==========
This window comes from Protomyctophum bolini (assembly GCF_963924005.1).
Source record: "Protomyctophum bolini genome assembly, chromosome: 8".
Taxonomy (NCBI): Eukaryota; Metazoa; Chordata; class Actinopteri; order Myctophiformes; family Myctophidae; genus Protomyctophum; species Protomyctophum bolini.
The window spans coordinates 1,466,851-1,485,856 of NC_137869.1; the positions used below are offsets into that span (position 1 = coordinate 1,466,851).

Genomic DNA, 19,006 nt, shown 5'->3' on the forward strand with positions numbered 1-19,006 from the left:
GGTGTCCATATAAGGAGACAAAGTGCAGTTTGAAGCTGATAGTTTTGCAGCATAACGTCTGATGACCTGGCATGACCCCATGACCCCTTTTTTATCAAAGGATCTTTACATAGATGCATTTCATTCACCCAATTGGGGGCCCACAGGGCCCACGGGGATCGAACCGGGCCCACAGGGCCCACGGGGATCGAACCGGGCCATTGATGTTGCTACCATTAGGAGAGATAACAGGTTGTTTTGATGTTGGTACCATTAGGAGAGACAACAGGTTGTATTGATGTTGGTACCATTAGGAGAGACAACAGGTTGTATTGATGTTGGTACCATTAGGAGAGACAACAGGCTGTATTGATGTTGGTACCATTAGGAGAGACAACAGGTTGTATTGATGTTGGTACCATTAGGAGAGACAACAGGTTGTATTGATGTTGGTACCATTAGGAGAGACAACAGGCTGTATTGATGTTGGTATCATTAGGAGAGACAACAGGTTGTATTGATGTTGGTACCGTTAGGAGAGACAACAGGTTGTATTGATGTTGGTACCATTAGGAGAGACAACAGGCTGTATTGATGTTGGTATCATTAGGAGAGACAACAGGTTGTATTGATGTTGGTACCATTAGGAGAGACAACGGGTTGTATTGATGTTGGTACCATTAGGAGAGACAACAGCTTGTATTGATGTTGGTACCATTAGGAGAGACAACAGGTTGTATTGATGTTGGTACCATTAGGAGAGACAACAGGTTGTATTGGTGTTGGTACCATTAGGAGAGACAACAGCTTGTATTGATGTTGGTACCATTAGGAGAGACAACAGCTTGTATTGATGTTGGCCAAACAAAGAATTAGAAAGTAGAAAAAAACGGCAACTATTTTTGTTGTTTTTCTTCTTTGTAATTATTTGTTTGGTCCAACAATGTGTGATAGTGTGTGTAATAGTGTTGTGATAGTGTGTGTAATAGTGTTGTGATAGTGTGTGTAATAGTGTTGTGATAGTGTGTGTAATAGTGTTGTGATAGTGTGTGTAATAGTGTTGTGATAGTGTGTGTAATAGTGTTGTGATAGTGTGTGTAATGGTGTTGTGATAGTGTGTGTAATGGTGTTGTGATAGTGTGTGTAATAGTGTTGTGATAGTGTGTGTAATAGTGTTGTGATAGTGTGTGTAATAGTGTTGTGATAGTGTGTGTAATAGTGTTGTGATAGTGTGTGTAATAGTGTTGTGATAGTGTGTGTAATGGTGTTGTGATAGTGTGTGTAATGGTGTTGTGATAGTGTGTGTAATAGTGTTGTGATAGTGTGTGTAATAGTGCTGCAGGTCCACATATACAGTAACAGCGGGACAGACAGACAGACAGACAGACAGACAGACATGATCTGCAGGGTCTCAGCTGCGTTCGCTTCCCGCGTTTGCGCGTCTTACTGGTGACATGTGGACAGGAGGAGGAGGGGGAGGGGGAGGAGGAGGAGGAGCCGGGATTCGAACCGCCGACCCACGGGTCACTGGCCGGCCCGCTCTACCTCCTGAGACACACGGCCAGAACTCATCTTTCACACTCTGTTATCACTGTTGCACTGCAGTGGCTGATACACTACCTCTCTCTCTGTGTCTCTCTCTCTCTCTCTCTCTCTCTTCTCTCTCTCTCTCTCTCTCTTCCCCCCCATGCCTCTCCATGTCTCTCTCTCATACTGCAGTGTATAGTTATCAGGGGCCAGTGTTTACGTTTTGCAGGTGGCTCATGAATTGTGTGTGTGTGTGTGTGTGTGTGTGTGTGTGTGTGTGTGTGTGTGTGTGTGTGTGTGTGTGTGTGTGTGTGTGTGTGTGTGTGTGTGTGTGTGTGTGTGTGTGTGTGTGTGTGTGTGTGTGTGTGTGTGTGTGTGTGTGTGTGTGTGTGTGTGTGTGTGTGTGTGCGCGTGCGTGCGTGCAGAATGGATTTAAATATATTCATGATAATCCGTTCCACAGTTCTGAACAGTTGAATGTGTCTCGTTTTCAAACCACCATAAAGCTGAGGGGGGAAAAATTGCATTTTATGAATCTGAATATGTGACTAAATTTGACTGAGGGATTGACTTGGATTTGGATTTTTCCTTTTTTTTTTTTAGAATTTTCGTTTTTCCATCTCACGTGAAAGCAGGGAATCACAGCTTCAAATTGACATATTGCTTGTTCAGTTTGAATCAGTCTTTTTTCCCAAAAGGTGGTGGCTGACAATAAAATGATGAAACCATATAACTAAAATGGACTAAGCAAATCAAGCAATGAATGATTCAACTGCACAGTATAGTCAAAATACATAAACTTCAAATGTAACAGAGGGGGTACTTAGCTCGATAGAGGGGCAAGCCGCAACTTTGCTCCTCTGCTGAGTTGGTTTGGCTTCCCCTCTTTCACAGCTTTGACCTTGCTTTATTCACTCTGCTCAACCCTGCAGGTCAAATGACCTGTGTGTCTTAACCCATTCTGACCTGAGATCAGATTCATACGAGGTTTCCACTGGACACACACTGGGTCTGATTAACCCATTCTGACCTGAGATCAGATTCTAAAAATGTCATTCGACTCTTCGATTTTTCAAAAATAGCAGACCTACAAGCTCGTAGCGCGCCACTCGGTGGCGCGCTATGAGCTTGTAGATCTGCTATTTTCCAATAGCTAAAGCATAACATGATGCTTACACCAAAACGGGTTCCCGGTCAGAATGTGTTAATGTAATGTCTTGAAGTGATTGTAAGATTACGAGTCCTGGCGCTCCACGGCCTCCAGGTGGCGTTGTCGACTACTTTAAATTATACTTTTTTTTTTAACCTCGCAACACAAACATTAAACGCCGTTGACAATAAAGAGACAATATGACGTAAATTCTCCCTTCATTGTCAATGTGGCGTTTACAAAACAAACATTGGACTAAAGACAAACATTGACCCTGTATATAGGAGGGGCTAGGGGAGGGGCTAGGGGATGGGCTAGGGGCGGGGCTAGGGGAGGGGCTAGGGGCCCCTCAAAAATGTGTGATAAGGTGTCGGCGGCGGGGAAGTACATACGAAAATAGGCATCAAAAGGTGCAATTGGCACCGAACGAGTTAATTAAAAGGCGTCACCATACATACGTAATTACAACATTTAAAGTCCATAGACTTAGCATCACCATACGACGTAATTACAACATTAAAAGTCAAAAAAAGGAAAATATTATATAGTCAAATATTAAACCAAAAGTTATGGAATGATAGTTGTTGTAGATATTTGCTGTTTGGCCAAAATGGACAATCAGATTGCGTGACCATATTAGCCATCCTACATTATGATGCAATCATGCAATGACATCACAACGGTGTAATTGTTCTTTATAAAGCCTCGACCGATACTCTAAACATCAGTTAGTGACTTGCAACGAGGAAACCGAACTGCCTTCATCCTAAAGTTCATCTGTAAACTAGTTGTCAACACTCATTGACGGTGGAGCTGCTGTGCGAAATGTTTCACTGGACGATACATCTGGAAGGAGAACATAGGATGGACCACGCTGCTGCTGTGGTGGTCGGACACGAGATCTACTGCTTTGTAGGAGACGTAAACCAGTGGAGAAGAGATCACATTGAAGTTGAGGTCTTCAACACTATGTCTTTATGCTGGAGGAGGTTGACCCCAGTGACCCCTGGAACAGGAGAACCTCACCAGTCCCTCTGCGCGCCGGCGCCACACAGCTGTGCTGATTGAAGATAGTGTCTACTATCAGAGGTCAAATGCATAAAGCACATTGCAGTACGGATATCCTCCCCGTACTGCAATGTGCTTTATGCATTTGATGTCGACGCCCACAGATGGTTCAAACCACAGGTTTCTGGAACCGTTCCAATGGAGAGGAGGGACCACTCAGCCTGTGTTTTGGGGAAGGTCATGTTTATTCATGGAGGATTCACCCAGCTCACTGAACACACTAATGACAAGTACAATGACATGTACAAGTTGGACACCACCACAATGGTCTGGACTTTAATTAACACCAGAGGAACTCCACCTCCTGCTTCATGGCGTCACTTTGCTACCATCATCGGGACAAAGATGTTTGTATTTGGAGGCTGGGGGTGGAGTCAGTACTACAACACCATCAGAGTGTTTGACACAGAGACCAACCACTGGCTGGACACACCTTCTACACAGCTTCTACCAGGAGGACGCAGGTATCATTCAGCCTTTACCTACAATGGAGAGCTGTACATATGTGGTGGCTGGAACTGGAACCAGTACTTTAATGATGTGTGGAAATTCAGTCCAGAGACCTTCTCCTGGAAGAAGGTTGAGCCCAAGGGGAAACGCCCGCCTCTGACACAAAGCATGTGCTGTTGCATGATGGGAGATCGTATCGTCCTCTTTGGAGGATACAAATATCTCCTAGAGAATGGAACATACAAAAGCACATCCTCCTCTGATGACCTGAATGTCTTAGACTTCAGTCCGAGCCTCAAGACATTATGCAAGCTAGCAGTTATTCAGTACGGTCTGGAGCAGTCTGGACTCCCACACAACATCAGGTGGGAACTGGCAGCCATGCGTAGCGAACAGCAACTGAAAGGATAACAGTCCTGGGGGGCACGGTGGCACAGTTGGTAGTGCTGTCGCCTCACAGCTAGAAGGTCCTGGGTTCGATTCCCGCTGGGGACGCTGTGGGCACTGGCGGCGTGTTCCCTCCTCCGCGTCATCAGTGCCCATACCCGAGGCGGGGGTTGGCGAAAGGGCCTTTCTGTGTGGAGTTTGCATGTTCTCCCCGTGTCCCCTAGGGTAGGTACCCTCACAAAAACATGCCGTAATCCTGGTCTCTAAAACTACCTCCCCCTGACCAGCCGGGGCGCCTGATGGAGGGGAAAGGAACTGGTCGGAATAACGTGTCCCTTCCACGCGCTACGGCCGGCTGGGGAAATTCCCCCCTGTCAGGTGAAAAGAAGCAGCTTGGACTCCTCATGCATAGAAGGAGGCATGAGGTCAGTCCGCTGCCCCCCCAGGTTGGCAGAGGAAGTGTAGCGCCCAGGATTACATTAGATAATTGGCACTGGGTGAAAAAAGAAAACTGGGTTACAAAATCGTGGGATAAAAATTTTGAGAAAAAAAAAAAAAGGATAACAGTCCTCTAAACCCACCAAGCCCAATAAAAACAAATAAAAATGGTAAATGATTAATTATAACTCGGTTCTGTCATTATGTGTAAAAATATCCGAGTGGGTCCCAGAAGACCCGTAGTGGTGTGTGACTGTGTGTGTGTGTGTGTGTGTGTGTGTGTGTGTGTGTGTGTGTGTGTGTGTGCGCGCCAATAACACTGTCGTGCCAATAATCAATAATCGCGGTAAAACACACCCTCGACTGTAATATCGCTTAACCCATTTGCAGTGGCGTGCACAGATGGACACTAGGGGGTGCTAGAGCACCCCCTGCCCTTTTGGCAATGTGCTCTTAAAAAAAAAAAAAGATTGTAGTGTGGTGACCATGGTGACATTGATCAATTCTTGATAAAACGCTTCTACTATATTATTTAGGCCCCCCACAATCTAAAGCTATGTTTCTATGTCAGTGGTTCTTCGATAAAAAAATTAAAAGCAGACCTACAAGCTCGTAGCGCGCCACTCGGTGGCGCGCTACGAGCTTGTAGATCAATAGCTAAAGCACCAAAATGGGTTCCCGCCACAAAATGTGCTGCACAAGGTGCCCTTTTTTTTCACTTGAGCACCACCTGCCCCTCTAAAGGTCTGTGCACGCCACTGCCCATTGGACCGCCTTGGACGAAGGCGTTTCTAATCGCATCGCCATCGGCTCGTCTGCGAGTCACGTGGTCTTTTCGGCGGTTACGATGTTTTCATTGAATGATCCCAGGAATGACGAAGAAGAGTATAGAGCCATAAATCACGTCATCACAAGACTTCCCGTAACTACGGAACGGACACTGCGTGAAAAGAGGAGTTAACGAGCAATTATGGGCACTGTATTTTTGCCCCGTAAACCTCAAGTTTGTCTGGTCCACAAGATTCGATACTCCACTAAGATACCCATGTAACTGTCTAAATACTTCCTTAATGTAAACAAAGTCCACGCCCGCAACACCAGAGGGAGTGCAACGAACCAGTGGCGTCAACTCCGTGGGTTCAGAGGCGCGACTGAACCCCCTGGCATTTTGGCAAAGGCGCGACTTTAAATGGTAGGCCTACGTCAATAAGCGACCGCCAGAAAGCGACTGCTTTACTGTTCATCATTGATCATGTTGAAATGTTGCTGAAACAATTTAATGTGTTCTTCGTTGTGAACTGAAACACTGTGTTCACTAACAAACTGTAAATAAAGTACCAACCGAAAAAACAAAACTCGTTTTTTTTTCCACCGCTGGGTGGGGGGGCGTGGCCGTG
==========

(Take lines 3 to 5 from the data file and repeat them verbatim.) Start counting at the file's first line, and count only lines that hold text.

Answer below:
Taxonomy (NCBI): Eukaryota; Metazoa; Chordata; class Actinopteri; order Myctophiformes; family Myctophidae; genus Protomyctophum; species Protomyctophum bolini.
The window spans coordinates 1,466,851-1,485,856 of NC_137869.1; the positions used below are offsets into that span (position 1 = coordinate 1,466,851).

Genomic DNA, 19,006 nt, shown 5'->3' on the forward strand with positions numbered 1-19,006 from the left: